Buying a house is a major life decision that requires a significant amount of foresight and budgeting. It’s easy to think of a mortgage like you might rent — a monthly payment for housing costs. A mortgage, however, has several costs lumped into one payment: principal, interest, taxes, and insurance. Before taking the plunge and buying your dream home, it’s a good idea to know exactly what you can afford with your income. Here are some expert tips on how to calculate your maximum mortgage budget.
The 28/36 Rule
Financial advisors often direct future homeowners towards the conservative “28/36 rule,” which dictates that no more than 28% of your gross monthly income should go towards your mortgage, and no more than 36% should go towards your debts, including housing. For example, if your monthly income is $5,000, your mortgage should be no more than $1,400 (28% of $5,000), and your debts should add up to no more than $1,800 (36% of $5,000). That means that any debts that aren’t housing should cost no more than $400 and the remaining $3,200 should be distributed among essentials (food, transportation, clothing, etc…) and savings.
The 35/45 Rule
In response to the modern housing market, financial advisors and planners have encouraged potential buyers to look instead at the 35/45 rule. With this rule, a mortgage spending range is determined by your monthly gross and net income. Your monthly debt — including your mortgage — shouldn’t be more than 35% of your gross monthly income or more than 45% of your net income. For example, let’s say your pre-tax income is $6,000 and $5,000 after taxes. Using 35% and 45% of those numbers, that means you can afford a monthly mortgage between $2,100 and $2,250. While this is a risky investment model, it may be less of a concern for buyers with good credit scores.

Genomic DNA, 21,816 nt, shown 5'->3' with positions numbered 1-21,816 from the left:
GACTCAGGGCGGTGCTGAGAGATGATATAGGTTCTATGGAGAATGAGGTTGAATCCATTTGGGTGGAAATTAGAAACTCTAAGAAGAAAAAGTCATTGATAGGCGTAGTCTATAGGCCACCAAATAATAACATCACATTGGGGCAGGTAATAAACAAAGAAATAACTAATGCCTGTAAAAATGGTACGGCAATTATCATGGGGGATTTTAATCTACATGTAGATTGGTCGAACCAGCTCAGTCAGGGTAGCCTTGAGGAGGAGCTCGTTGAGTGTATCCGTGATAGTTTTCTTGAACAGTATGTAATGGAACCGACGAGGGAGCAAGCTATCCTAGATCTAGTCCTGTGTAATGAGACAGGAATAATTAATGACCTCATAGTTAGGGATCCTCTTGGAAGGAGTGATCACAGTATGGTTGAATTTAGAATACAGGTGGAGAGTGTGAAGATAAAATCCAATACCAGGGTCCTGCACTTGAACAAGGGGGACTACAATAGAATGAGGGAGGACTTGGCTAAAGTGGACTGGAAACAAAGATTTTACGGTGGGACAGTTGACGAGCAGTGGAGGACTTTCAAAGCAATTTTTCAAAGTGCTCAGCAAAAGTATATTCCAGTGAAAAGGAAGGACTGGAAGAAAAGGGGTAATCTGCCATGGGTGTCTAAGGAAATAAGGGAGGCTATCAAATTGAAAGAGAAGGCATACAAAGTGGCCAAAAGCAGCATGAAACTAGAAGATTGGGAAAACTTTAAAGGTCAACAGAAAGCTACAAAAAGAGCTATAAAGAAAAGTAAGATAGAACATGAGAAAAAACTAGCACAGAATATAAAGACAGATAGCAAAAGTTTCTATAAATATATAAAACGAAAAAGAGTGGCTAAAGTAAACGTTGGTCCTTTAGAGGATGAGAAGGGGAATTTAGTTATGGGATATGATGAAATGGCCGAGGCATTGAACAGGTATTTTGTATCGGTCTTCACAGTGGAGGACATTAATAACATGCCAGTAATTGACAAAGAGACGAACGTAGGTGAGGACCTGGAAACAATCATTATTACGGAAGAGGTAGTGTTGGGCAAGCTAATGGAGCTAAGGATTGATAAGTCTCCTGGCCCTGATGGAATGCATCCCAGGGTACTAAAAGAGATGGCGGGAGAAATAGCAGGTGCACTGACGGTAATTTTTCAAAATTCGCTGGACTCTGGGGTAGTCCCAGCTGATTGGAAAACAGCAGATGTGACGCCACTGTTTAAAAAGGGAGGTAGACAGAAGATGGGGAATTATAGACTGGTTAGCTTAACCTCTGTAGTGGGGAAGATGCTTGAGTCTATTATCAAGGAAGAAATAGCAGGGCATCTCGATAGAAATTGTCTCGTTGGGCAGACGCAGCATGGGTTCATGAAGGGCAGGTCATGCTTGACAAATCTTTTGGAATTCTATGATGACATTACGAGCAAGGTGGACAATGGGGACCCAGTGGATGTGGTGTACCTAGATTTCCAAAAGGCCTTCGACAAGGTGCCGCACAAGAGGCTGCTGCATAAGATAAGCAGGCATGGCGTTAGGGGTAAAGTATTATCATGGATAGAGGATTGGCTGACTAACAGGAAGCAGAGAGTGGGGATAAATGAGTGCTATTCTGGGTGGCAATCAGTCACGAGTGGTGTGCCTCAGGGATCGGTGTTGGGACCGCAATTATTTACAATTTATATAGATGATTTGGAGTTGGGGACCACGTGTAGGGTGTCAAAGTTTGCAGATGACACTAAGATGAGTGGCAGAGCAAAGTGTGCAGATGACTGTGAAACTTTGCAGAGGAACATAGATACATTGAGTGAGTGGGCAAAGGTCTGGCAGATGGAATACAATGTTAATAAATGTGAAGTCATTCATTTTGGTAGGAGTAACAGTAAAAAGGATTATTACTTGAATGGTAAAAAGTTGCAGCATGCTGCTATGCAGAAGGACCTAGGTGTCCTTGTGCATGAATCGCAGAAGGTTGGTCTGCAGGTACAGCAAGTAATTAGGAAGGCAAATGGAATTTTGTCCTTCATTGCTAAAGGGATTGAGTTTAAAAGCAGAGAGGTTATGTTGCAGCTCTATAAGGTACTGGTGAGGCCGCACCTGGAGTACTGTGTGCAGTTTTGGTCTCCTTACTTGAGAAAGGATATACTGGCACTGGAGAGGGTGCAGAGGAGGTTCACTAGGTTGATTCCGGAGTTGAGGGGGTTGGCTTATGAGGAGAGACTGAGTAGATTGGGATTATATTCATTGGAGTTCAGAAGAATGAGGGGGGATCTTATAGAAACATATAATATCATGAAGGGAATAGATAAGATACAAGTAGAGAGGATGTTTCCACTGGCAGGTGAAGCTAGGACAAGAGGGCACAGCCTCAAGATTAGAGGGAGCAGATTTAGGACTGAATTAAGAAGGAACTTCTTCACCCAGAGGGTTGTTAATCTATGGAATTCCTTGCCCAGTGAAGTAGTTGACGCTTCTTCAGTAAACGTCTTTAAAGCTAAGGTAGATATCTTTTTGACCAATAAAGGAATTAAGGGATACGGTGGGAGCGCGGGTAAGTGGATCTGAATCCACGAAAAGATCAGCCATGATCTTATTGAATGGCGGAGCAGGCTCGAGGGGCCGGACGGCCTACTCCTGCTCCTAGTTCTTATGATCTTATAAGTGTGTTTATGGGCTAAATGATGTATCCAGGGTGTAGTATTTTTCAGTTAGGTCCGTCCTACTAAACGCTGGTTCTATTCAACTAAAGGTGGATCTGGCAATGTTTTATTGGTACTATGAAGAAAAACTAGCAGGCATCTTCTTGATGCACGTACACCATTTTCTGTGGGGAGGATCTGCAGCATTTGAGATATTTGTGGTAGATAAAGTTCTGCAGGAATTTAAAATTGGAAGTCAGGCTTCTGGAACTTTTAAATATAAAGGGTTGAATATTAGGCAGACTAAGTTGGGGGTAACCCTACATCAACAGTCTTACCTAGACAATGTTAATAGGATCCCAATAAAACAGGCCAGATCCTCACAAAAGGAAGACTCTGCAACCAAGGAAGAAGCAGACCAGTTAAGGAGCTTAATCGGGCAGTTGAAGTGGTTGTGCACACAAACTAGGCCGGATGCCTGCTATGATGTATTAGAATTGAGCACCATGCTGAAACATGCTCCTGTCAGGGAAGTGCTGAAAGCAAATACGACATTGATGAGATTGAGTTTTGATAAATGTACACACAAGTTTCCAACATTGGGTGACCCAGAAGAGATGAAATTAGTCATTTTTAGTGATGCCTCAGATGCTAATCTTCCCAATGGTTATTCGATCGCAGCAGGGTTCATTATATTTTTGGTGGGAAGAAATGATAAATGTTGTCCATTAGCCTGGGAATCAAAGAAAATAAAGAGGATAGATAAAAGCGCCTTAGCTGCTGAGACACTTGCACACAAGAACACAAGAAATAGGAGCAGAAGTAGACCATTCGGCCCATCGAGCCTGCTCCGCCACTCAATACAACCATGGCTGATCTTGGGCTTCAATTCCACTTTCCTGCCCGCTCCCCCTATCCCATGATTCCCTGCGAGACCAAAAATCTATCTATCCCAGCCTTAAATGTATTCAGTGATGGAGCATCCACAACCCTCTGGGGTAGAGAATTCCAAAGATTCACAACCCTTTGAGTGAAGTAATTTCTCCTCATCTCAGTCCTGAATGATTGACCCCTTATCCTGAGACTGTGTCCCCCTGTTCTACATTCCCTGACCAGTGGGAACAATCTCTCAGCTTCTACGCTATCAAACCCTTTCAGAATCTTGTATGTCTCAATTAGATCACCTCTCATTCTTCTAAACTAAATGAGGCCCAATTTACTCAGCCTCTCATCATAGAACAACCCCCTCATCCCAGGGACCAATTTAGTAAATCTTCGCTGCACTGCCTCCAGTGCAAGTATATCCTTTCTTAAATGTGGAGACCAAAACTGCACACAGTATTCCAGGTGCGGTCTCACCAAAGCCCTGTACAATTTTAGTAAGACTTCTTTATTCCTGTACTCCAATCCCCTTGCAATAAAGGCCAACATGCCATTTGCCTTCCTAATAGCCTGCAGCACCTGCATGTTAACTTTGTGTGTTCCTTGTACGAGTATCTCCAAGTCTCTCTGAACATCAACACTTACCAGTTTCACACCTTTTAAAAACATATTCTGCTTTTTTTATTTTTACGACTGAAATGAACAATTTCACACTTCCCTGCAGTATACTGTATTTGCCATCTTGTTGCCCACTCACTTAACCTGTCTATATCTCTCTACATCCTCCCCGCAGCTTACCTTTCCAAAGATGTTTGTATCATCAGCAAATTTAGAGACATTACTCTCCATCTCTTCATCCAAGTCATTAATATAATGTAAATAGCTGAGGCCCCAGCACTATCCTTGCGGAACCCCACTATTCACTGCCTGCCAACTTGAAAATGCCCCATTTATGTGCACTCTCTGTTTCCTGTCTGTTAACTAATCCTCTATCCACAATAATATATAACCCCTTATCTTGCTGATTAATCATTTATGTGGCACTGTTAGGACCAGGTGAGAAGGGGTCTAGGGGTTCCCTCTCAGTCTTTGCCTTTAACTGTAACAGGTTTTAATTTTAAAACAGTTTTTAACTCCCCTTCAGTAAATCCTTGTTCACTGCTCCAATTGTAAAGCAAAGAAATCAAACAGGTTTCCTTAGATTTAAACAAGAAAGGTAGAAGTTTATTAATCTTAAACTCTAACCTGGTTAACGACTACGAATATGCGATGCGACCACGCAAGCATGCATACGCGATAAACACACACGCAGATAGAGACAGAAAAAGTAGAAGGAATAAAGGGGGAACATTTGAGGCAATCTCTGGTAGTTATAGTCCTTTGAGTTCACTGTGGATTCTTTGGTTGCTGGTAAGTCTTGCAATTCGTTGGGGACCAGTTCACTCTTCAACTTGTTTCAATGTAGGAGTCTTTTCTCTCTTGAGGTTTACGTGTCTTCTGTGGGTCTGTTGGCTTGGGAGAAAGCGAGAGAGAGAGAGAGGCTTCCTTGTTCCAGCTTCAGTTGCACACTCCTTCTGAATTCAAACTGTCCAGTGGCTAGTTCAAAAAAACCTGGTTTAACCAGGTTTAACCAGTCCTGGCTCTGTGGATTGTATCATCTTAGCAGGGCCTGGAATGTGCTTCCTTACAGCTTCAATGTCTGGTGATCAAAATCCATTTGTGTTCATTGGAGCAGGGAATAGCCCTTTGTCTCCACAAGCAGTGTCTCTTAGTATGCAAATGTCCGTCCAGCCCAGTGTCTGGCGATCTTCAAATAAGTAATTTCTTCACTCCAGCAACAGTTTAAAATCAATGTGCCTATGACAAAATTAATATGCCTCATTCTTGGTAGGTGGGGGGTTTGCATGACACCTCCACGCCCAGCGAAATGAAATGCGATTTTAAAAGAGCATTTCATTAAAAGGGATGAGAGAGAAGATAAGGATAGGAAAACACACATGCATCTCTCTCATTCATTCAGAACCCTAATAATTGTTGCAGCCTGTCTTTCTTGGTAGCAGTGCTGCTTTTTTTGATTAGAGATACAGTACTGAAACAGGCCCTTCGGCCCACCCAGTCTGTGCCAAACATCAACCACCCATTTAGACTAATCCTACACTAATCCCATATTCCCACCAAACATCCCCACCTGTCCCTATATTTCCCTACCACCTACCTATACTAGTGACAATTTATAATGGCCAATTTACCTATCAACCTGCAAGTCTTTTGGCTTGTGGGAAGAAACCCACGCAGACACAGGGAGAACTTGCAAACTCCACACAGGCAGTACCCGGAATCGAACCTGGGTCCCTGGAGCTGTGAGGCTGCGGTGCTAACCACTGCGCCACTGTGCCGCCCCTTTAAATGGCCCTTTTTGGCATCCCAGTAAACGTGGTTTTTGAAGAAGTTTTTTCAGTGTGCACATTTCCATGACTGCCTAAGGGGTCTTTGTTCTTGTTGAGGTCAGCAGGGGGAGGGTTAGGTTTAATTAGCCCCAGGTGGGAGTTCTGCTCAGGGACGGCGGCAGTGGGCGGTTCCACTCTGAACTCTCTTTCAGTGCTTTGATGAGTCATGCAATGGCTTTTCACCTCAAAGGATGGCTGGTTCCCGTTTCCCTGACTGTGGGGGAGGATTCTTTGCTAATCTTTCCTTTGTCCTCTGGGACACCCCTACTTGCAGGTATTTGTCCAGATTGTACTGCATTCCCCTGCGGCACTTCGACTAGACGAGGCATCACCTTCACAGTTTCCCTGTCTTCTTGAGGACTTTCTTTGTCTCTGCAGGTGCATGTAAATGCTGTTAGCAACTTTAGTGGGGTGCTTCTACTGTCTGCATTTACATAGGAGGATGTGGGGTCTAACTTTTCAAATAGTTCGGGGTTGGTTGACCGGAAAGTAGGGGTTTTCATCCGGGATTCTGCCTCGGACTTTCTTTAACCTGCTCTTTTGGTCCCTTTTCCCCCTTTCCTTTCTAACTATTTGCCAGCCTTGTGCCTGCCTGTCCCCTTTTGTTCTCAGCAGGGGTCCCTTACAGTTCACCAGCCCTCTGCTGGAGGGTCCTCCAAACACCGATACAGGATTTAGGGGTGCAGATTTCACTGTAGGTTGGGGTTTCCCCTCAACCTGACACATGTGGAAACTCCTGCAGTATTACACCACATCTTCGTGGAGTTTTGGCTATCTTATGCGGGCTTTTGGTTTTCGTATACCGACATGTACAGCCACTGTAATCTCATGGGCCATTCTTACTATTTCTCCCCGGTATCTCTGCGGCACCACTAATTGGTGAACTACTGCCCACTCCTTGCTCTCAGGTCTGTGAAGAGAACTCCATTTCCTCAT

Splitting the Difference
The housing and financial markets exist at the whims of several global factors, and many people end up spending more than 28% of their income on mortgage payments. If you have trouble following either of these rules, a more neutral option is keeping your maximum budget to 30% of your annual income. This is the safest option to ensure you can save for the future and pay off your debts. To compare it to the previous “rules,” if your gross annual income is $60,000 ($5,000 per month), you should plan to spend no more than $18,000 on your mortgage annually.
Despite being labeled as “rules,” these suggestions are all simply guidelines for the best way to budget. No laws dictate how much or little you should budget for mortgage payments, and the amount will likely fluctuate depending on your work, the economy, and other factors. As long as you stay realistic about your finances, a home — and a budget to pay for it — can be in your future.
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